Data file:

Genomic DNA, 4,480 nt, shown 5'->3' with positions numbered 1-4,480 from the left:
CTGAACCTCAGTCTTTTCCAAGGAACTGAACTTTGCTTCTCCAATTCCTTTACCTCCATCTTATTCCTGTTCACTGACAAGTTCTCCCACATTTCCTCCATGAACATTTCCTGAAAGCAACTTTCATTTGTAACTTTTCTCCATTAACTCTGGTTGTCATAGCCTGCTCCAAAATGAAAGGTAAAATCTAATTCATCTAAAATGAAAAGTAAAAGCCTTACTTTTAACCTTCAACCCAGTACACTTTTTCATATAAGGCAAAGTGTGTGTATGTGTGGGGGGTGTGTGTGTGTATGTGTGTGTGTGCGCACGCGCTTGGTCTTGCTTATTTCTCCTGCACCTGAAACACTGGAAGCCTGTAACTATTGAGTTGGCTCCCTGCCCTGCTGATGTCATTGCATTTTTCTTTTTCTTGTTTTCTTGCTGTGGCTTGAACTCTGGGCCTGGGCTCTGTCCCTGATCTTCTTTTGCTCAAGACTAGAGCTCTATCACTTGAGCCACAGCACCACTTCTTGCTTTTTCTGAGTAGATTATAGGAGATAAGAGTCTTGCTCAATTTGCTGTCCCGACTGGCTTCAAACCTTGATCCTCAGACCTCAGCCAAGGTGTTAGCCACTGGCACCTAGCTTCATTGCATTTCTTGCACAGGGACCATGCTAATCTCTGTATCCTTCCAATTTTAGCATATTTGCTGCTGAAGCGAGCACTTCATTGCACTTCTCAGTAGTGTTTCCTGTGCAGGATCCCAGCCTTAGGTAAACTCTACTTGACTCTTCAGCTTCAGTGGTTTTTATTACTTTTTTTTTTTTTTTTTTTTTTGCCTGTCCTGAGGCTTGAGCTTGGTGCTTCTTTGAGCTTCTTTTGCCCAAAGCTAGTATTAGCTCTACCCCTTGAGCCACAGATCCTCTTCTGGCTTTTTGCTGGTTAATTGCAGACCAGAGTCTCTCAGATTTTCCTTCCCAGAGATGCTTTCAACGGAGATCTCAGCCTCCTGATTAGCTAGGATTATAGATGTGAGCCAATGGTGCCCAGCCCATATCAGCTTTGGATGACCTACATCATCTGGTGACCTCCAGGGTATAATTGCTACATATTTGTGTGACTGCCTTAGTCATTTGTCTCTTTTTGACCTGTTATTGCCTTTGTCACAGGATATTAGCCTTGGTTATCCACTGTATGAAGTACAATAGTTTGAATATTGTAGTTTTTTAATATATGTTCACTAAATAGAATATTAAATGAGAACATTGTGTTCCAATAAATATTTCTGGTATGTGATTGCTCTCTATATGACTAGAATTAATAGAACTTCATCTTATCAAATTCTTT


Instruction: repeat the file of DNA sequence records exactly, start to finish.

Genomic DNA, 4,480 nt, shown 5'->3' with positions numbered 1-4,480 from the left:
CTGAACCTCAGTCTTTTCCAAGGAACTGAACTTTGCTTCTCCAATTCCTTTACCTCCATCTTATTCCTGTTCACTGACAAGTTCTCCCACATTTCCTCCATGAACATTTCCTGAAAGCAACTTTCATTTGTAACTTTTCTCCATTAACTCTGGTTGTCATAGCCTGCTCCAAAATGAAAGGTAAAATCTAATTCATCTAAAATGAAAAGTAAAAGCCTTACTTTTAACCTTCAACCCAGTACACTTTTTCATATAAGGCAAAGTGTGTGTATGTGTGGGGGGTGTGTGTGTGTATGTGTGTGTGTGCGCACGCGCTTGGTCTTGCTTATTTCTCCTGCACCTGAAACACTGGAAGCCTGTAACTATTGAGTTGGCTCCCTGCCCTGCTGATGTCATTGCATTTTTCTTTTTCTTGTTTTCTTGCTGTGGCTTGAACTCTGGGCCTGGGCTCTGTCCCTGATCTTCTTTTGCTCAAGACTAGAGCTCTATCACTTGAGCCACAGCACCACTTCTTGCTTTTTCTGAGTAGATTATAGGAGATAAGAGTCTTGCTCAATTTGCTGTCCCGACTGGCTTCAAACCTTGATCCTCAGACCTCAGCCAAGGTGTTAGCCACTGGCACCTAGCTTCATTGCATTTCTTGCACAGGGACCATGCTAATCTCTGTATCCTTCCAATTTTAGCATATTTGCTGCTGAAGCGAGCACTTCATTGCACTTCTCAGTAGTGTTTCCTGTGCAGGATCCCAGCCTTAGGTAAACTCTACTTGACTCTTCAGCTTCAGTGGTTTTTATTACTTTTTTTTTTTTTTTTTTTTTTGCCTGTCCTGAGGCTTGAGCTTGGTGCTTCTTTGAGCTTCTTTTGCCCAAAGCTAGTATTAGCTCTACCCCTTGAGCCACAGATCCTCTTCTGGCTTTTTGCTGGTTAATTGCAGACCAGAGTCTCTCAGATTTTCCTTCCCAGAGATGCTTTCAACGGAGATCTCAGCCTCCTGATTAGCTAGGATTATAGATGTGAGCCAATGGTGCCCAGCCCATATCAGCTTTGGATGACCTACATCATCTGGTGACCTCCAGGGTATAATTGCTACATATTTGTGTGACTGCCTTAGTCATTTGTCTCTTTTTGACCTGTTATTGCCTTTGTCACAGGATATTAGCCTTGGTTATCCACTGTATGAAGTACAATAGTTTGAATATTGTAGTTTTTTAATATATGTTCACTAAATAGAATATTAAATGAGAACATTGTGTTCCAATAAATATTTCTGGTATGTGATTGCTCTCTATATGACTAGAATTAATAGAACTTCATCTTATCAAATTCTTT